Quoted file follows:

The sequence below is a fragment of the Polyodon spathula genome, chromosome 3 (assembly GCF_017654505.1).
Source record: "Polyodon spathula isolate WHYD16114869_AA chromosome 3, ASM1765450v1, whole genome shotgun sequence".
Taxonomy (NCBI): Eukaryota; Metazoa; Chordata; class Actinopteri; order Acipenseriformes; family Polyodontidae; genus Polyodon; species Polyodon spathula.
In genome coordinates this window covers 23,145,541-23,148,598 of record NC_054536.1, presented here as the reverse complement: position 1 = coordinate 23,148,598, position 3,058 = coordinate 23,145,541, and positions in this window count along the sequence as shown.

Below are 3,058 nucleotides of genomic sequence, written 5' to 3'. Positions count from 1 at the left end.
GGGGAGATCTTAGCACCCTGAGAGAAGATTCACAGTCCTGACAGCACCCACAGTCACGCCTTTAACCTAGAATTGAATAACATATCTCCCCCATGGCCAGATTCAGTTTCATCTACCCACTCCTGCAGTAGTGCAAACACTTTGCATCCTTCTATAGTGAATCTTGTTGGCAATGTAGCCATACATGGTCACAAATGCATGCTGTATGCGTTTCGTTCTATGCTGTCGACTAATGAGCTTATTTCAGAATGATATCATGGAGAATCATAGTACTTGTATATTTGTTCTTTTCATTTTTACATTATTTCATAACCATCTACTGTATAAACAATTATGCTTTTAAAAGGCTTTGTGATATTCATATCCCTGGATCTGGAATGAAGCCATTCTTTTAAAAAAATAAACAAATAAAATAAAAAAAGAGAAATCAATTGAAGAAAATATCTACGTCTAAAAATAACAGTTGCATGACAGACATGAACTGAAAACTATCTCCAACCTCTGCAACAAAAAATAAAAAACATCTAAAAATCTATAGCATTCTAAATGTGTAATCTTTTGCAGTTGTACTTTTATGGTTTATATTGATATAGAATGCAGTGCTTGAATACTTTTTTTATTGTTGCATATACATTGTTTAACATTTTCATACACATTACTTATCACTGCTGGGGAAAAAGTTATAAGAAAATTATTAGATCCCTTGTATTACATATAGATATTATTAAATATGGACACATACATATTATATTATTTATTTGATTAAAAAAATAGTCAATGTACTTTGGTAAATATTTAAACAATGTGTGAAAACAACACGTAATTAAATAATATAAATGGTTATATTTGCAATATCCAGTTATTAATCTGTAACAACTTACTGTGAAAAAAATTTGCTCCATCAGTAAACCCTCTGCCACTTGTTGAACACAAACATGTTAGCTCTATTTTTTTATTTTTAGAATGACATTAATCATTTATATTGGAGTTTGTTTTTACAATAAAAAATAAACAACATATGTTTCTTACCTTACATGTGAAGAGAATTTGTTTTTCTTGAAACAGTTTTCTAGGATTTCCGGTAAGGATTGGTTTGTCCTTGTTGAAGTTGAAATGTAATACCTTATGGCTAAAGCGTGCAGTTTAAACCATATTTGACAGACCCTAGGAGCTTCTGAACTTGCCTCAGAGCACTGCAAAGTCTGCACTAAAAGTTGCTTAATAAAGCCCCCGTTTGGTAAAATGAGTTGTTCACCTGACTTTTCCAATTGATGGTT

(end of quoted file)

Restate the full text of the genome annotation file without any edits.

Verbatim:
The sequence below is a fragment of the Polyodon spathula genome, chromosome 3 (assembly GCF_017654505.1).
Source record: "Polyodon spathula isolate WHYD16114869_AA chromosome 3, ASM1765450v1, whole genome shotgun sequence".
Taxonomy (NCBI): Eukaryota; Metazoa; Chordata; class Actinopteri; order Acipenseriformes; family Polyodontidae; genus Polyodon; species Polyodon spathula.
In genome coordinates this window covers 23,145,541-23,148,598 of record NC_054536.1, presented here as the reverse complement: position 1 = coordinate 23,148,598, position 3,058 = coordinate 23,145,541, and positions in this window count along the sequence as shown.

Below are 3,058 nucleotides of genomic sequence, written 5' to 3'. Positions count from 1 at the left end.
GGGGAGATCTTAGCACCCTGAGAGAAGATTCACAGTCCTGACAGCACCCACAGTCACGCCTTTAACCTAGAATTGAATAACATATCTCCCCCATGGCCAGATTCAGTTTCATCTACCCACTCCTGCAGTAGTGCAAACACTTTGCATCCTTCTATAGTGAATCTTGTTGGCAATGTAGCCATACATGGTCACAAATGCATGCTGTATGCGTTTCGTTCTATGCTGTCGACTAATGAGCTTATTTCAGAATGATATCATGGAGAATCATAGTACTTGTATATTTGTTCTTTTCATTTTTACATTATTTCATAACCATCTACTGTATAAACAATTATGCTTTTAAAAGGCTTTGTGATATTCATATCCCTGGATCTGGAATGAAGCCATTCTTTTAAAAAAATAAACAAATAAAATAAAAAAAGAGAAATCAATTGAAGAAAATATCTACGTCTAAAAATAACAGTTGCATGACAGACATGAACTGAAAACTATCTCCAACCTCTGCAACAAAAAATAAAAAACATCTAAAAATCTATAGCATTCTAAATGTGTAATCTTTTGCAGTTGTACTTTTATGGTTTATATTGATATAGAATGCAGTGCTTGAATACTTTTTTTATTGTTGCATATACATTGTTTAACATTTTCATACACATTACTTATCACTGCTGGGGAAAAAGTTATAAGAAAATTATTAGATCCCTTGTATTACATATAGATATTATTAAATATGGACACATACATATTATATTATTTATTTGATTAAAAAAATAGTCAATGTACTTTGGTAAATATTTAAACAATGTGTGAAAACAACACGTAATTAAATAATATAAATGGTTATATTTGCAATATCCAGTTATTAATCTGTAACAACTTACTGTGAAAAAAATTTGCTCCATCAGTAAACCCTCTGCCACTTGTTGAACACAAACATGTTAGCTCTATTTTTTTATTTTTAGAATGACATTAATCATTTATATTGGAGTTTGTTTTTACAATAAAAAATAAACAACATATGTTTCTTACCTTACATGTGAAGAGAATTTGTTTTTCTTGAAACAGTTTTCTAGGATTTCCGGTAAGGATTGGTTTGTCCTTGTTGAAGTTGAAATGTAATACCTTATGGCTAAAGCGTGCAGTTTAAACCATATTTGACAGACCCTAGGAGCTTCTGAACTTGCCTCAGAGCACTGCAAAGTCTGCACTAAAAGTTGCTTAATAAAGCCCCCGTTTGGTAAAATGAGTTGTTCACCTGACTTTTCCAATTGATGGTT